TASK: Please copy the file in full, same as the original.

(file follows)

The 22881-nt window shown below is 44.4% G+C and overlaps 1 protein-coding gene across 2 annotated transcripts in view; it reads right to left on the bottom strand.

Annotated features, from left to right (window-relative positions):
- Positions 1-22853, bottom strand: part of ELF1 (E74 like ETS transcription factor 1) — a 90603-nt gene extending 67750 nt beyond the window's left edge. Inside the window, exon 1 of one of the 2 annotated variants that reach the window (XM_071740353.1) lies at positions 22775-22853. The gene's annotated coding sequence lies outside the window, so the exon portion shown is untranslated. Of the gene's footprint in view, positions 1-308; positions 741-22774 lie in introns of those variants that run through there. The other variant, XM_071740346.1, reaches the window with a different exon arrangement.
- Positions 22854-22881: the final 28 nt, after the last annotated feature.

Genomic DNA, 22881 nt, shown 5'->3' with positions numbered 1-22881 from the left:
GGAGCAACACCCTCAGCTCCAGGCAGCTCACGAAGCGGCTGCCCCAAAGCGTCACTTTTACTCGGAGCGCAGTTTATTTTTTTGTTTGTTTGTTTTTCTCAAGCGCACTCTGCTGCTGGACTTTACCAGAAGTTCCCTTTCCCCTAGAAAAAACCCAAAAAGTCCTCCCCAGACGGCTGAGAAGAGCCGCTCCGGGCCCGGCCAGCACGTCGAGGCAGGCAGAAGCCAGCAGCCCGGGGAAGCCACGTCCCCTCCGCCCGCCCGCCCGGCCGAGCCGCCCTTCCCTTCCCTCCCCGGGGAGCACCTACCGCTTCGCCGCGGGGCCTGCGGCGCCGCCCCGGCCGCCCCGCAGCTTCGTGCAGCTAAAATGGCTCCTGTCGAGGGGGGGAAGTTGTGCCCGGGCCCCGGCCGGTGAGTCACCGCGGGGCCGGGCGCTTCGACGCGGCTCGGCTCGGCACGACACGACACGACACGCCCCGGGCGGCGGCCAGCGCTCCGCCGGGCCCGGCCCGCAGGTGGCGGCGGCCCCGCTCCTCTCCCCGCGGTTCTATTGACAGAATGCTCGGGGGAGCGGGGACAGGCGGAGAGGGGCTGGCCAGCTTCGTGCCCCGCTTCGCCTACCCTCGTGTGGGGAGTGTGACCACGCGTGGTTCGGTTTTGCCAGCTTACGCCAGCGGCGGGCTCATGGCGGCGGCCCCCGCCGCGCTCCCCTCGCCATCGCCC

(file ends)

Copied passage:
The 22881-nt window shown below is 44.4% G+C and overlaps 1 protein-coding gene across 2 annotated transcripts in view; it reads right to left on the bottom strand.

Annotated features, from left to right (window-relative positions):
- Positions 1-22853, bottom strand: part of ELF1 (E74 like ETS transcription factor 1) — a 90603-nt gene extending 67750 nt beyond the window's left edge. Inside the window, exon 1 of one of the 2 annotated variants that reach the window (XM_071740353.1) lies at positions 22775-22853. The gene's annotated coding sequence lies outside the window, so the exon portion shown is untranslated. Of the gene's footprint in view, positions 1-308; positions 741-22774 lie in introns of those variants that run through there. The other variant, XM_071740346.1, reaches the window with a different exon arrangement.
- Positions 22854-22881: the final 28 nt, after the last annotated feature.

Genomic DNA, 22881 nt, shown 5'->3' with positions numbered 1-22881 from the left:
GGAGCAACACCCTCAGCTCCAGGCAGCTCACGAAGCGGCTGCCCCAAAGCGTCACTTTTACTCGGAGCGCAGTTTATTTTTTTGTTTGTTTGTTTTTCTCAAGCGCACTCTGCTGCTGGACTTTACCAGAAGTTCCCTTTCCCCTAGAAAAAACCCAAAAAGTCCTCCCCAGACGGCTGAGAAGAGCCGCTCCGGGCCCGGCCAGCACGTCGAGGCAGGCAGAAGCCAGCAGCCCGGGGAAGCCACGTCCCCTCCGCCCGCCCGCCCGGCCGAGCCGCCCTTCCCTTCCCTCCCCGGGGAGCACCTACCGCTTCGCCGCGGGGCCTGCGGCGCCGCCCCGGCCGCCCCGCAGCTTCGTGCAGCTAAAATGGCTCCTGTCGAGGGGGGGAAGTTGTGCCCGGGCCCCGGCCGGTGAGTCACCGCGGGGCCGGGCGCTTCGACGCGGCTCGGCTCGGCACGACACGACACGACACGCCCCGGGCGGCGGCCAGCGCTCCGCCGGGCCCGGCCCGCAGGTGGCGGCGGCCCCGCTCCTCTCCCCGCGGTTCTATTGACAGAATGCTCGGGGGAGCGGGGACAGGCGGAGAGGGGCTGGCCAGCTTCGTGCCCCGCTTCGCCTACCCTCGTGTGGGGAGTGTGACCACGCGTGGTTCGGTTTTGCCAGCTTACGCCAGCGGCGGGCTCATGGCGGCGGCCCCCGCCGCGCTCCCCTCGCCATCGCCC